Former City Councilwoman Miriam Kaywood said Lindquist is “a quiet, unassuming man, but brilliant in his creativity. . . . He has come up with many of the things that make Disneyland what it is.”
But there was a hard, business side to the Disneyland marketeer too. When the city of Anaheim in 1975 tried to institute an admissions tax at local entertainment venues to pay for public works improvements around the park, it was Lindquist and former California Angels executive A.E. (Red) Patterson who led the opponents.
Former Mayor William J. Thom recalled the campaign and the lobbying--including talk about recall elections, a letter-writing campaign and buses bringing people to pack the council chambers. The opposition campaign was so fierce, Thom said, that he “chickened out” and cast the vote that killed the tax.
It has apparently left a bad taste in Thom’s mouth. “I hate everyone at Disneyland,” he said Wednesday as he declined to laud Lindquist on his retirement. Then he cussed Lindquist but added that their disagreements were never personal.
If there was one ingredient to success at his job, Lindquist said it came from loving to work at “The Happiest Place on Earth.”
“It is unlike any place I know,” he said. “It’s unique and exciting. There can never be another Disneyland.”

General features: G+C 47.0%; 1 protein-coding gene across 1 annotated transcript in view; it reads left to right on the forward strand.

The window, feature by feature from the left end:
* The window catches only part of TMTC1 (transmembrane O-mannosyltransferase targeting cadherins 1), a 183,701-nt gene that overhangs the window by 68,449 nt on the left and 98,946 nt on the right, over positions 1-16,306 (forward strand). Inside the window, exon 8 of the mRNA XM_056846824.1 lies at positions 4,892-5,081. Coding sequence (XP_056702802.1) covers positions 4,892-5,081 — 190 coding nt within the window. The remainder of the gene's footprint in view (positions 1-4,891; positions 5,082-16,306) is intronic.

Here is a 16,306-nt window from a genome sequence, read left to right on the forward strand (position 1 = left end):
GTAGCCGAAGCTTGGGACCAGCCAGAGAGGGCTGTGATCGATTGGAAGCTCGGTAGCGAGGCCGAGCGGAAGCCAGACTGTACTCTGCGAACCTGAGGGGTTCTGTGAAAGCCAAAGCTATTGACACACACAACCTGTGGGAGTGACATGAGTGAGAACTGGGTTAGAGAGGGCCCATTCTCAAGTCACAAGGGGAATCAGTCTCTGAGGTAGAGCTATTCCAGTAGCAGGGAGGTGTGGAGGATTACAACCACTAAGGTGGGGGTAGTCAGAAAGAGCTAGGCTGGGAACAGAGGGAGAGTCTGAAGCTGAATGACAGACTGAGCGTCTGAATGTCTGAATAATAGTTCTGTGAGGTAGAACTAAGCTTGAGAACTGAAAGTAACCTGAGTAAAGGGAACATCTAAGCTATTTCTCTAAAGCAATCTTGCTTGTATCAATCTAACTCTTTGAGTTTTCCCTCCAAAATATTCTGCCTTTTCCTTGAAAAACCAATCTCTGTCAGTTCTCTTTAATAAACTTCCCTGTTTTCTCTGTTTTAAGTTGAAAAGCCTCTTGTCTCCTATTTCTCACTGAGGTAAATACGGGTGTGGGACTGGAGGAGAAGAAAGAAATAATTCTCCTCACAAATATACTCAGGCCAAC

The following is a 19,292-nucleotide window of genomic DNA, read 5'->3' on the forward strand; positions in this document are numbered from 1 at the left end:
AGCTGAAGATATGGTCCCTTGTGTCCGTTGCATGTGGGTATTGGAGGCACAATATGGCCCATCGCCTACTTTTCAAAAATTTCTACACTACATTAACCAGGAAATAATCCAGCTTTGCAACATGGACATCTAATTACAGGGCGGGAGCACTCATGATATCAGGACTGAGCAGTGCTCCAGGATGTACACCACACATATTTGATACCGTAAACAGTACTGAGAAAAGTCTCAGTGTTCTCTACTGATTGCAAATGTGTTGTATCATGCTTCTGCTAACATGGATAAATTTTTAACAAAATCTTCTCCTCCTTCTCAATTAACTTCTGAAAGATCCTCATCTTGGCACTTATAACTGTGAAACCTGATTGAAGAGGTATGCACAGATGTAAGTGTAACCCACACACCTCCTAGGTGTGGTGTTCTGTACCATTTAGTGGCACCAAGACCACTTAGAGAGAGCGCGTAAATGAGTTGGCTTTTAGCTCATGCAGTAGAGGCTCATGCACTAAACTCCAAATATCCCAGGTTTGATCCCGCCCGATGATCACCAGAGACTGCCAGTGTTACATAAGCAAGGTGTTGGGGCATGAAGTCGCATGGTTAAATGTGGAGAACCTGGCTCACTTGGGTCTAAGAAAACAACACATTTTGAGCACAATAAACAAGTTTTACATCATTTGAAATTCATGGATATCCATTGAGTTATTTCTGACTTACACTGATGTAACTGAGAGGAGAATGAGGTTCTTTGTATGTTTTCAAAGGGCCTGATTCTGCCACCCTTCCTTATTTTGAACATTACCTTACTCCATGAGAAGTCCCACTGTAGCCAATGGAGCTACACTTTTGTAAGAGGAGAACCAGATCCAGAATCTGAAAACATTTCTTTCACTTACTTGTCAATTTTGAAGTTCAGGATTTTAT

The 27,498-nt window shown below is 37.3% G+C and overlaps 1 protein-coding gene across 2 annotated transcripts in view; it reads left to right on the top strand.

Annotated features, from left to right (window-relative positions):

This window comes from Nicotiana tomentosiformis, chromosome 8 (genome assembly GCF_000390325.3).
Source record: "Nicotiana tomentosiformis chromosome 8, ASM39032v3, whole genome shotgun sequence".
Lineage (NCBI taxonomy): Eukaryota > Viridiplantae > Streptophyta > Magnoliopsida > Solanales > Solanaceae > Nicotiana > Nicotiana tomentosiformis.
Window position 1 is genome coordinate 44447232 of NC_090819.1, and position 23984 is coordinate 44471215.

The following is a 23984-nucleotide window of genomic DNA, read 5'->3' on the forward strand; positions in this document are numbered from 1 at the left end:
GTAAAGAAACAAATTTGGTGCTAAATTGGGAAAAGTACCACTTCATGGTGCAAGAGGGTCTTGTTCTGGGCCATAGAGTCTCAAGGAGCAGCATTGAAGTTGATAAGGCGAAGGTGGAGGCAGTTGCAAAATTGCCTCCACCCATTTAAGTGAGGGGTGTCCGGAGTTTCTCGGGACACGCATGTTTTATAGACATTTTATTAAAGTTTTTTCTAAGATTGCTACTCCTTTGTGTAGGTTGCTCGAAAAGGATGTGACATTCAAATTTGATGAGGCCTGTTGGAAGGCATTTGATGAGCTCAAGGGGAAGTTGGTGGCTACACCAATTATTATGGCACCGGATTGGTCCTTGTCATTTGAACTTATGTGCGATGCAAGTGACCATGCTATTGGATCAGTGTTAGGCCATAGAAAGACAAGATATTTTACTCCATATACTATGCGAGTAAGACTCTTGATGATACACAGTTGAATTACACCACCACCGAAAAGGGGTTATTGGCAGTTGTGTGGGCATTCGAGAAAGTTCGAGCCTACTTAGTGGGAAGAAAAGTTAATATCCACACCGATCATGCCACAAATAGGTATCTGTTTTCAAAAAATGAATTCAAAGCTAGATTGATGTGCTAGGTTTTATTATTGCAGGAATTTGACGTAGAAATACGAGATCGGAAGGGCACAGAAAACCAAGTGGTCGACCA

Over the years, he said, he met dozens of dignitaries and celebrities, including Presidents Kennedy, Truman, Reagan, Bush and Eisenhower, as well as Prime Minister Jawaharlal Nehru of India.
Nonetheless, he said, it’s time to leave.
Despite high-profile appearances at public rallies and meetings on the Disneyland Resort project, Lindquist has been telling people at private functions he is looking forward to retirement.
When he leaves, he said, he plans to spend time with his wife, Belle, their seven children and 11 grandchildren, play golf, tennis “and maybe do a little writing.”
Lindquist has bought a large boat and a house in Newport Beach on Linda Isle, where he plans to relax and enjoy boating.
“This is a plan he’s had for a long time,” said Ray Watson, a vice chairman of the board of directors at the Irvine Co. and a member of the Disney board of directors.
Close friends of Lindquist said they thought it fitting that he picked Mickey Mouse’s birthday to leave the company.
“Disney’s been his whole life,” said Bill Lund, a partner with real estate consulting firm L&K; Partners in Costa Mesa, who has been friends with Lindquist for 33 years.
“It makes sense. You have to know him; he is very happy person. It’s an appropriate day for him to retire on,” he said.
On Wednesday, Lindquist admitted that he secretly chose Nov. 18 about a year ago.
“I knew if I didn’t set a date, I’d never do it,” he said. “So when I was thinking of a date, this seemed like a natural. . . . (Mickey) will be a senior a citizen too.”
Times correspondent Terry Spencer contributed to this story.